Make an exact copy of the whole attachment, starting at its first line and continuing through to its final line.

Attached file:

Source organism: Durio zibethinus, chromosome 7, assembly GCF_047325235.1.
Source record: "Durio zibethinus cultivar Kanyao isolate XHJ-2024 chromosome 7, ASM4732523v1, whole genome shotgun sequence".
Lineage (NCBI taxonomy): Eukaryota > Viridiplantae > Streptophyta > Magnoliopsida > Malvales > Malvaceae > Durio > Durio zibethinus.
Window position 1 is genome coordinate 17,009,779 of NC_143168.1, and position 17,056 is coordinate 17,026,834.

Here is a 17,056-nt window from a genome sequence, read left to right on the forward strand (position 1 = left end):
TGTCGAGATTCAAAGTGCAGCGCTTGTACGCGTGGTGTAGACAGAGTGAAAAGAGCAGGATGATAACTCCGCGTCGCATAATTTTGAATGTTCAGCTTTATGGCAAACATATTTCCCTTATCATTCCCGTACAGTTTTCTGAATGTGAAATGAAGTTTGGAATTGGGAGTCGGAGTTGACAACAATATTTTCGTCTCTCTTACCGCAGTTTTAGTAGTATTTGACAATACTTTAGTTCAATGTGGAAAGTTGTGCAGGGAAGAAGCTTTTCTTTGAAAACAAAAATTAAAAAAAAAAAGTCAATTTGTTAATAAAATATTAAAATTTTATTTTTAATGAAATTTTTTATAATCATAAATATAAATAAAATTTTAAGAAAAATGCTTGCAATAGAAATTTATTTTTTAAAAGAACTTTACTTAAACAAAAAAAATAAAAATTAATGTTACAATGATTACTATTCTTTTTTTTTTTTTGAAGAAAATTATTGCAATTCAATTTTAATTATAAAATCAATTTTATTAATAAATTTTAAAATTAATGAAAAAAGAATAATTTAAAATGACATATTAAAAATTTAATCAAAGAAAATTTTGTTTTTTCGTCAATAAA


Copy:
Source organism: Durio zibethinus, chromosome 7, assembly GCF_047325235.1.
Source record: "Durio zibethinus cultivar Kanyao isolate XHJ-2024 chromosome 7, ASM4732523v1, whole genome shotgun sequence".
Lineage (NCBI taxonomy): Eukaryota > Viridiplantae > Streptophyta > Magnoliopsida > Malvales > Malvaceae > Durio > Durio zibethinus.
Window position 1 is genome coordinate 17,009,779 of NC_143168.1, and position 17,056 is coordinate 17,026,834.

Here is a 17,056-nt window from a genome sequence, read left to right on the forward strand (position 1 = left end):
TGTCGAGATTCAAAGTGCAGCGCTTGTACGCGTGGTGTAGACAGAGTGAAAAGAGCAGGATGATAACTCCGCGTCGCATAATTTTGAATGTTCAGCTTTATGGCAAACATATTTCCCTTATCATTCCCGTACAGTTTTCTGAATGTGAAATGAAGTTTGGAATTGGGAGTCGGAGTTGACAACAATATTTTCGTCTCTCTTACCGCAGTTTTAGTAGTATTTGACAATACTTTAGTTCAATGTGGAAAGTTGTGCAGGGAAGAAGCTTTTCTTTGAAAACAAAAATTAAAAAAAAAAAGTCAATTTGTTAATAAAATATTAAAATTTTATTTTTAATGAAATTTTTTATAATCATAAATATAAATAAAATTTTAAGAAAAATGCTTGCAATAGAAATTTATTTTTTAAAAGAACTTTACTTAAACAAAAAAAATAAAAATTAATGTTACAATGATTACTATTCTTTTTTTTTTTTTGAAGAAAATTATTGCAATTCAATTTTAATTATAAAATCAATTTTATTAATAAATTTTAAAATTAATGAAAAAAGAATAATTTAAAATGACATATTAAAAATTTAATCAAAGAAAATTTTGTTTTTTCGTCAATAAA